The link below takes you to a comprehensive GOVERNMENT study out of the National Institutes of Health that concludes that the chicken pox and shingles vaccine (they are the same thing) have created significant unintended consequences, don’t work permanently, are creating unnecessary and significant expenses for people, and are creating a cycle of treatment and disease.  THIS VACCINE SHOULD BE STOPPED.

The cycle of treatment and disease derives in part from the fact that shingles is a LIVE virus and sheds to other people from someone who got the vaccine.  Those test tube strains are most likely not the same strain as the wild virus I got as a child.  So, I was unprotected and got shingles.

Here is the conclusion from the study:

15. Conclusion

Prior to the universal varicella vaccination program, 95% of adults experienced natural chickenpox [162](usually as pre-school to early elementary school children)—these cases were usually benign. In the prelicensure era, the periodic exogenous boosting that adults received from those shedding VZV resulted in long-term immunity. This high percentage of seropositive individuals and their long-term immunity have been compromised by the universal varicella vaccination of children which provides at best 70–90% protection [142,163–166] that is temporary and of unknown duration—shifting chickenpox to a more vulnerable adult population which, as Dr. Jane Seward cautioned in 2007, carries 20 times more risk of death and 10–15 times more risk of hospitalization compared to chickenpox in children [167]. Thus, the proponents for universal varicella vaccination have failed to consider increased HZ-related morbidity as well as the adverse effects of both the varicella and HZ vaccines which have more than offset the limited benefits associated with reductions in varicella disease. The universal varicella (chickenpox) vaccination program now requires a booster vaccine for children and an HZ vaccine to boost protection in adults. However, these are less effective than the natural immunity that existed in communities prior to licensure of the varicella vaccine. Hence, rather than eliminating varicella in children as promised, routine vaccination against varicella has proven extremely costly [60,62,168] and has created continual cycles of treatment and disease.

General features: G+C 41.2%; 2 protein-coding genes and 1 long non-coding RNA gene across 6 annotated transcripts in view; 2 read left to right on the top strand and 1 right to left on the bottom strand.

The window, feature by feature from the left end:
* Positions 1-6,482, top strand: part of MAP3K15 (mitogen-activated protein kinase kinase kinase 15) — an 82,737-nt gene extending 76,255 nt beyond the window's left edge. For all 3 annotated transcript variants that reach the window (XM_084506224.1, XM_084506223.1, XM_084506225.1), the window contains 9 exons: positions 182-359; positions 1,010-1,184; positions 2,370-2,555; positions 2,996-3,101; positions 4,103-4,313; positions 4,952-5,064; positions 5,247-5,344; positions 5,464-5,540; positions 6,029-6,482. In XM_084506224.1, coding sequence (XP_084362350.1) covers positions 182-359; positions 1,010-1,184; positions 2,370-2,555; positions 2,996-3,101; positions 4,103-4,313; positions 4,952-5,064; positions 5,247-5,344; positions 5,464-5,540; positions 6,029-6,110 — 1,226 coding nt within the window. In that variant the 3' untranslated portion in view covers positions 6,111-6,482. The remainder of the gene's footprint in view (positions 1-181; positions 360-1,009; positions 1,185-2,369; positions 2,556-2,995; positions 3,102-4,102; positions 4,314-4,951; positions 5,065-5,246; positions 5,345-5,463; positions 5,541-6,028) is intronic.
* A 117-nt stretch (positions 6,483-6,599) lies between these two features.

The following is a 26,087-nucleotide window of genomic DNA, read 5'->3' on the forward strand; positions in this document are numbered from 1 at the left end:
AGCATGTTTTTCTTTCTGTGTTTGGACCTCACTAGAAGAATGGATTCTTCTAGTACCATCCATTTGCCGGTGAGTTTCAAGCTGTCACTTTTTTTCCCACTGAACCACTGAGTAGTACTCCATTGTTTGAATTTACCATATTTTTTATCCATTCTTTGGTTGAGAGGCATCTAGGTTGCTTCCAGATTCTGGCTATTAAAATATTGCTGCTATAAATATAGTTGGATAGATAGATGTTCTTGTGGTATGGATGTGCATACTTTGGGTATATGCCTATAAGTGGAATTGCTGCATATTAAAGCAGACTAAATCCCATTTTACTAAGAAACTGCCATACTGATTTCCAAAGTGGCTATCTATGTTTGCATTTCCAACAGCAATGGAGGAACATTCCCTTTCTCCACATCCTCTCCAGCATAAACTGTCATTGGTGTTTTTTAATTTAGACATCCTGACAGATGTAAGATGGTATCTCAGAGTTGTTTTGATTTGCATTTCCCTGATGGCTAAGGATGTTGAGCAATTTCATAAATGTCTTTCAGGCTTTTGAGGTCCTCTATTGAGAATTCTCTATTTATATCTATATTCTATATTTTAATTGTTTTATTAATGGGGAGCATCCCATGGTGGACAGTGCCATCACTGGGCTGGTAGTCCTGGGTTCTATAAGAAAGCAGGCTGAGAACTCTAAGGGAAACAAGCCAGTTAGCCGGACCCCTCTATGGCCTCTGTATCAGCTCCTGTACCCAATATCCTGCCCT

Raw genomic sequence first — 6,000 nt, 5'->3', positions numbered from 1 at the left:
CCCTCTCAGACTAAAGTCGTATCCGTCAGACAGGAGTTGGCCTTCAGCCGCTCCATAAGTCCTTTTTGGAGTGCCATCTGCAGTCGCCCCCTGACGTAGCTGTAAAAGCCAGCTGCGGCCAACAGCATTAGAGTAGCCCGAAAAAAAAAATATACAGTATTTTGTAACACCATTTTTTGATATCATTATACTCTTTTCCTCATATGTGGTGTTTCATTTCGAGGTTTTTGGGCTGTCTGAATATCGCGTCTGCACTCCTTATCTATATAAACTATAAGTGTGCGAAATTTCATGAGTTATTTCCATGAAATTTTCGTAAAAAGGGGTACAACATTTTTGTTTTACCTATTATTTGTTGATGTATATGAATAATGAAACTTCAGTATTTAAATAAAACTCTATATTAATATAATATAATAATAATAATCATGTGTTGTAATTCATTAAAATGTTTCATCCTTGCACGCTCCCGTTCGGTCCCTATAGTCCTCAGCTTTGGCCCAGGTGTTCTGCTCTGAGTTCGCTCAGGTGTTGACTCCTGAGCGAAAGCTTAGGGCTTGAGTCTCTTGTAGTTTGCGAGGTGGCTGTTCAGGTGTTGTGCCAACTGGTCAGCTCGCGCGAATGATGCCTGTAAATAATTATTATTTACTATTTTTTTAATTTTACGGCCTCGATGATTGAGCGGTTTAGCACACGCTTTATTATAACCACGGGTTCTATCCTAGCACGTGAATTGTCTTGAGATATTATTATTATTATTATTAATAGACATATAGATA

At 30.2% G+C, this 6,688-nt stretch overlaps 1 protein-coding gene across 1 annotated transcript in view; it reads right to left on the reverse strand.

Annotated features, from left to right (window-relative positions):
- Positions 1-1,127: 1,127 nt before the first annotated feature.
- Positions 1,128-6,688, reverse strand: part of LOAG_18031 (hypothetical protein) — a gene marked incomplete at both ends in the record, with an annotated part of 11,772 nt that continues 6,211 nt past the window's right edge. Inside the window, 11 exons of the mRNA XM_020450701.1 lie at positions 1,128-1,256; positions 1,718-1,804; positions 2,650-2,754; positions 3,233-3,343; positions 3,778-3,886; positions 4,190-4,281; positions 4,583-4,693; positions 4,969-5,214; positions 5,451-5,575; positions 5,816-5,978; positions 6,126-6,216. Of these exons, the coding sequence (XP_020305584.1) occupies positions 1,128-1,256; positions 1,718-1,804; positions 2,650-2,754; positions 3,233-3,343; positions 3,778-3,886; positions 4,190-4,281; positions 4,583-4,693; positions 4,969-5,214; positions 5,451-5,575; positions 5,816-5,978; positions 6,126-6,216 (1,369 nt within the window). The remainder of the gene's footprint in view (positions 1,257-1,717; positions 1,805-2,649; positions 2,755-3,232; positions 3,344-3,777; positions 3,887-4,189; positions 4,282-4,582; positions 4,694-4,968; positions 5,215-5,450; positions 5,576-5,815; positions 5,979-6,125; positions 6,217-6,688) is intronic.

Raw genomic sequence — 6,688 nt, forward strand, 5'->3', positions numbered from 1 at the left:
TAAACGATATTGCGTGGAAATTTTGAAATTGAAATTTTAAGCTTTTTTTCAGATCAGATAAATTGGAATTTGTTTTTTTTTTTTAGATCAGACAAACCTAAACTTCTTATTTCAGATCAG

Here’s the link:

https://www.ncbi.nlm.nih.gov/pmc/articles/PMC3759842/

Written by louisaenright

November 14, 2017 at 2:03 pm

Turkey Tracks: Hats to Donate for Children

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Turkey Tracks:  November 14, 2017